• Guide is a comprehensive DGA monitoring system able to monitor all nine gases used in DGA analysis, plus moisture. Even with the comprehensive gas analysis performed by the SmartDGA Guide instrument, it is still the same size as the Guard and Gauge. Also available is LumaSense's Guide DGA software with enhanced features such as Duval's Triangle, Rogers Ratios, Key Gases, trending and CO/CO2 ratios for paper aging.

Each model provides the following features:

• Models can be installed on a single valve or on two valves, and can be mounted vertically or horizontally, dependent on preference and allowable space.

• Models are installed in approximately two hours.

• The large indicator light on the front of each instrument has four colors-green, yellow, blue and red-and flashes based on alarm settings that can be tuned by the end user.

• Modular design includes an EZHub, which is placed in the transformer control cabinet, and includes power and communication to the SmartDGA instrument. EZHub includes local indicator lights showing condition codes, two years of data storage, relay outputs and analog (0-20 mA) outputs. Installation and removal of heat generating components from the DGA instrument is easy. Each EZHub can drive two separate instruments and is connected to the instrument through a provided 10m connection cable.

• Models don't require a carrier gas or scheduled calibrations.

• Models are available with fully integrated communications infrastructure for smart grid deployment.

• Models can be directly integrated into LumaSense's LumaSMART fiber optic winding hot spot monitor that has a touch screen display and all commonly used communication protocols.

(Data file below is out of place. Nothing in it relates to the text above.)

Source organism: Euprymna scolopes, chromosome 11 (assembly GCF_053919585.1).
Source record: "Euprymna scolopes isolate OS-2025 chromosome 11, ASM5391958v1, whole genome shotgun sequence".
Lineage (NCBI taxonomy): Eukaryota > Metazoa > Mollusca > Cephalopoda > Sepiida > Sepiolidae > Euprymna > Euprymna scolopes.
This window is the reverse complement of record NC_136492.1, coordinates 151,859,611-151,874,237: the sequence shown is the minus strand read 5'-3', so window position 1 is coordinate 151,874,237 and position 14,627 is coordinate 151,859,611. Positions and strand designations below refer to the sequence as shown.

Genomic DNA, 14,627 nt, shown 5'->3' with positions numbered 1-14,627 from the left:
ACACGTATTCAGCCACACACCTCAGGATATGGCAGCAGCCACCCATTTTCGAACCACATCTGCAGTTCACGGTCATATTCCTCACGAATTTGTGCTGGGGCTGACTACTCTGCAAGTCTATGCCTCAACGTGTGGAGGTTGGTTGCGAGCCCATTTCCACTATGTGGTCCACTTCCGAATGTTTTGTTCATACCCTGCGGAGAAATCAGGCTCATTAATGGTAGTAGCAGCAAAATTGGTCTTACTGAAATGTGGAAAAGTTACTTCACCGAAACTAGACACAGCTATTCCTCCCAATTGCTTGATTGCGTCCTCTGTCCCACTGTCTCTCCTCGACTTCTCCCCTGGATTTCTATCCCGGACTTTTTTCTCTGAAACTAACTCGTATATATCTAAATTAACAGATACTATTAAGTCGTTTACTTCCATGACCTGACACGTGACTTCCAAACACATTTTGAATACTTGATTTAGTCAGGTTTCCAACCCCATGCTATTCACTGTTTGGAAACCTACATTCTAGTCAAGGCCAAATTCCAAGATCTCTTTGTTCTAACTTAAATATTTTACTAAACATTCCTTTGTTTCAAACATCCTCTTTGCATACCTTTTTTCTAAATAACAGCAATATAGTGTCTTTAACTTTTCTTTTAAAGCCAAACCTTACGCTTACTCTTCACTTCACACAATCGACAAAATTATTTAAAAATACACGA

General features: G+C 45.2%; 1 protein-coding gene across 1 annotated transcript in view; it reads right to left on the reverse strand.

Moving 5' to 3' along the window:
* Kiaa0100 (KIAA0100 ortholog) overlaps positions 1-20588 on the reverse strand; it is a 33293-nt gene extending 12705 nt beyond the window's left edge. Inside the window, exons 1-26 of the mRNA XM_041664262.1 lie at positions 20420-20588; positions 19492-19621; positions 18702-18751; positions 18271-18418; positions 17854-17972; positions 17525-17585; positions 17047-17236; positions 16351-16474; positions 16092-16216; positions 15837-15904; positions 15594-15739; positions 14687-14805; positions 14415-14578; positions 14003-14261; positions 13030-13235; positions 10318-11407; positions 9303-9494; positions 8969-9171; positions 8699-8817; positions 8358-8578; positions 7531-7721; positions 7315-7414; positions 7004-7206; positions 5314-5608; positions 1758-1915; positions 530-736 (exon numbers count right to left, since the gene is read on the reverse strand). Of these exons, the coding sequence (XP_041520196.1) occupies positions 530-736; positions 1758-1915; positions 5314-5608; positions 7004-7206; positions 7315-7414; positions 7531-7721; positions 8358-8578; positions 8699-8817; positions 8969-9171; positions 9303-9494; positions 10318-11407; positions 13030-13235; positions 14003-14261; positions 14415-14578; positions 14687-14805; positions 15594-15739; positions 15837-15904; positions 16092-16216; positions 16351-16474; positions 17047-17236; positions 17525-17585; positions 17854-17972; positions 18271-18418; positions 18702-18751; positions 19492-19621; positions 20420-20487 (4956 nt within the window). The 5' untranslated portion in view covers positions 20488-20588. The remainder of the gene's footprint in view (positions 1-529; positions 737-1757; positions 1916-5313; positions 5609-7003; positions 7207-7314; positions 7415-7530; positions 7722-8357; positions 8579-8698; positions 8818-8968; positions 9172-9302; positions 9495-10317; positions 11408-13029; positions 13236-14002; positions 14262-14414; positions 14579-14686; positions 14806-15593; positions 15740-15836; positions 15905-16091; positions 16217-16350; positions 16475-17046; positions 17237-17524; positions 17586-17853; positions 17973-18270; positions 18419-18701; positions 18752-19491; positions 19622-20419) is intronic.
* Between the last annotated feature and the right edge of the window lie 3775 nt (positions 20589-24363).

• Models include DGA Viewer software to allow system setup and trending of gas readings.

• Models have user configurable rate of change alarms that also increase sampling frequency as various warning and alarm levels are reached.

• Models withstand 20 psi and full vacuum.

SmartDGA is the latest addition to LumaSense's technology portfolio designed to prevent transformer failures. Through its Luxtron brand of fiber optics, the company has supplied more than 5,000 transformers globally with fiber optics for direct contact temperature measurement to determine transformer winding hot spot temperature. Based on feedback LumaSense obtained from utilities that were asked what they considered the most critical parameters to monitor on transformers, integrating SmartDGA monitoring with fiber optic winding hot spot monitoring will allow 92 percent of transformer monitoring concerns to be cost effectively addressed.

And, that's a statistic that could go a long ways towards preventing the aforementioned perfect storm.